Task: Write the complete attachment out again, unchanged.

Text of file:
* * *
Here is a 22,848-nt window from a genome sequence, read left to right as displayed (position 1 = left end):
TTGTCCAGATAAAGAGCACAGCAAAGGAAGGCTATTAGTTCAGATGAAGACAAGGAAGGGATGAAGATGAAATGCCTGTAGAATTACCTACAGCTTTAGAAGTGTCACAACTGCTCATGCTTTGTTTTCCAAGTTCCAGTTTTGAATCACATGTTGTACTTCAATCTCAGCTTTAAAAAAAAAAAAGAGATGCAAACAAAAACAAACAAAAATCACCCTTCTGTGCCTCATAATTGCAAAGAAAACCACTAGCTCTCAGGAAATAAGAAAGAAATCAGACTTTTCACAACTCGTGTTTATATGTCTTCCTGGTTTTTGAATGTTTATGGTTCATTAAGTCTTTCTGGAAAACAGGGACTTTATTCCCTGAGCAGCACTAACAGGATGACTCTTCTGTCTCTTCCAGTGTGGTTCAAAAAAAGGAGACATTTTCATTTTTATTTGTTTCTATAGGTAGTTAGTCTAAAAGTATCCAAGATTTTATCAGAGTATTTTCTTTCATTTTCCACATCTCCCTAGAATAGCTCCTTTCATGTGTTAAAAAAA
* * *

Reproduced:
Here is a 22,848-nt window from a genome sequence, read left to right as displayed (position 1 = left end):
TTGTCCAGATAAAGAGCACAGCAAAGGAAGGCTATTAGTTCAGATGAAGACAAGGAAGGGATGAAGATGAAATGCCTGTAGAATTACCTACAGCTTTAGAAGTGTCACAACTGCTCATGCTTTGTTTTCCAAGTTCCAGTTTTGAATCACATGTTGTACTTCAATCTCAGCTTTAAAAAAAAAAAAGAGATGCAAACAAAAACAAACAAAAATCACCCTTCTGTGCCTCATAATTGCAAAGAAAACCACTAGCTCTCAGGAAATAAGAAAGAAATCAGACTTTTCACAACTCGTGTTTATATGTCTTCCTGGTTTTTGAATGTTTATGGTTCATTAAGTCTTTCTGGAAAACAGGGACTTTATTCCCTGAGCAGCACTAACAGGATGACTCTTCTGTCTCTTCCAGTGTGGTTCAAAAAAAGGAGACATTTTCATTTTTATTTGTTTCTATAGGTAGTTAGTCTAAAAGTATCCAAGATTTTATCAGAGTATTTTCTTTCATTTTCCACATCTCCCTAGAATAGCTCCTTTCATGTGTTAAAAAAA